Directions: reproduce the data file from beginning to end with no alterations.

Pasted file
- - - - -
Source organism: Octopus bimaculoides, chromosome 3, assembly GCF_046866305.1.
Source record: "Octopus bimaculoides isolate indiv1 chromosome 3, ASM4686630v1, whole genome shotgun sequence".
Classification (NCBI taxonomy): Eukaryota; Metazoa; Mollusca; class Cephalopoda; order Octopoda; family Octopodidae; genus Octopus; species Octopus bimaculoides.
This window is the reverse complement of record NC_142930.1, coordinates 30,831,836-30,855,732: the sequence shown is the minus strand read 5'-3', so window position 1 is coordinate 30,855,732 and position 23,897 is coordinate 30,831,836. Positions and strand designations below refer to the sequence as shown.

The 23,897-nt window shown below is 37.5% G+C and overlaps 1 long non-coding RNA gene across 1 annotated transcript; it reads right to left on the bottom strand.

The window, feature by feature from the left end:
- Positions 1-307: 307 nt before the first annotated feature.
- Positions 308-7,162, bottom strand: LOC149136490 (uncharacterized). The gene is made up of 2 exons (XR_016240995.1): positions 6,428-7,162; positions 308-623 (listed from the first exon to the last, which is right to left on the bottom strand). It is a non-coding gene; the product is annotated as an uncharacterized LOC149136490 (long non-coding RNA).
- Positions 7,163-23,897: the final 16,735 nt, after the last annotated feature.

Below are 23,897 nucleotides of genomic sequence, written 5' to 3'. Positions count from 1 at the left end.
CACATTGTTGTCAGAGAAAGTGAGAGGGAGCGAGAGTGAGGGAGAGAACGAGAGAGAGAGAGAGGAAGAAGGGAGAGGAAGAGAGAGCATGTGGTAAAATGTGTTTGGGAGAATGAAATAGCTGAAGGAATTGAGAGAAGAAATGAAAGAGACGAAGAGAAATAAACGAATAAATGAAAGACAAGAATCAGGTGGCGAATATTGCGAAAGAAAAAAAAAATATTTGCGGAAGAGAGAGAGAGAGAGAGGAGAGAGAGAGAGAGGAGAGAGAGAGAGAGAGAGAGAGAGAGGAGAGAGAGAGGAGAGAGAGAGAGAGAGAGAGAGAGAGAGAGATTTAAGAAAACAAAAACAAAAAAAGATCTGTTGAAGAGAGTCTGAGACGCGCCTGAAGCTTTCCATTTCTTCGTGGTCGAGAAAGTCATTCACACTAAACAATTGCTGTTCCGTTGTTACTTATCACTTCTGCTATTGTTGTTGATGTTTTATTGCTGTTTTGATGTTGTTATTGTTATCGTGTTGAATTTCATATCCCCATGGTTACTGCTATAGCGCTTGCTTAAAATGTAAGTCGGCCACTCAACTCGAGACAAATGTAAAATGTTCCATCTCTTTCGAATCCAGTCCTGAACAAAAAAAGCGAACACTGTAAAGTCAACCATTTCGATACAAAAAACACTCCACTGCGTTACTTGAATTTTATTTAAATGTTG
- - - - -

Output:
Source organism: Octopus bimaculoides, chromosome 3, assembly GCF_046866305.1.
Source record: "Octopus bimaculoides isolate indiv1 chromosome 3, ASM4686630v1, whole genome shotgun sequence".
Classification (NCBI taxonomy): Eukaryota; Metazoa; Mollusca; class Cephalopoda; order Octopoda; family Octopodidae; genus Octopus; species Octopus bimaculoides.
This window is the reverse complement of record NC_142930.1, coordinates 30,831,836-30,855,732: the sequence shown is the minus strand read 5'-3', so window position 1 is coordinate 30,855,732 and position 23,897 is coordinate 30,831,836. Positions and strand designations below refer to the sequence as shown.

The 23,897-nt window shown below is 37.5% G+C and overlaps 1 long non-coding RNA gene across 1 annotated transcript; it reads right to left on the bottom strand.

The window, feature by feature from the left end:
- Positions 1-307: 307 nt before the first annotated feature.
- Positions 308-7,162, bottom strand: LOC149136490 (uncharacterized). The gene is made up of 2 exons (XR_016240995.1): positions 6,428-7,162; positions 308-623 (listed from the first exon to the last, which is right to left on the bottom strand). It is a non-coding gene; the product is annotated as an uncharacterized LOC149136490 (long non-coding RNA).
- Positions 7,163-23,897: the final 16,735 nt, after the last annotated feature.

Below are 23,897 nucleotides of genomic sequence, written 5' to 3'. Positions count from 1 at the left end.
CACATTGTTGTCAGAGAAAGTGAGAGGGAGCGAGAGTGAGGGAGAGAACGAGAGAGAGAGAGAGGAAGAAGGGAGAGGAAGAGAGAGCATGTGGTAAAATGTGTTTGGGAGAATGAAATAGCTGAAGGAATTGAGAGAAGAAATGAAAGAGACGAAGAGAAATAAACGAATAAATGAAAGACAAGAATCAGGTGGCGAATATTGCGAAAGAAAAAAAAAATATTTGCGGAAGAGAGAGAGAGAGAGAGGAGAGAGAGAGAGAGGAGAGAGAGAGAGAGAGAGAGAGAGAGGAGAGAGAGAGGAGAGAGAGAGAGAGAGAGAGAGAGAGAGAGATTTAAGAAAACAAAAACAAAAAAAGATCTGTTGAAGAGAGTCTGAGACGCGCCTGAAGCTTTCCATTTCTTCGTGGTCGAGAAAGTCATTCACACTAAACAATTGCTGTTCCGTTGTTACTTATCACTTCTGCTATTGTTGTTGATGTTTTATTGCTGTTTTGATGTTGTTATTGTTATCGTGTTGAATTTCATATCCCCATGGTTACTGCTATAGCGCTTGCTTAAAATGTAAGTCGGCCACTCAACTCGAGACAAATGTAAAATGTTCCATCTCTTTCGAATCCAGTCCTGAACAAAAAAAGCGAACACTGTAAAGTCAACCATTTCGATACAAAAAACACTCCACTGCGTTACTTGAATTTTATTTAAATGTTG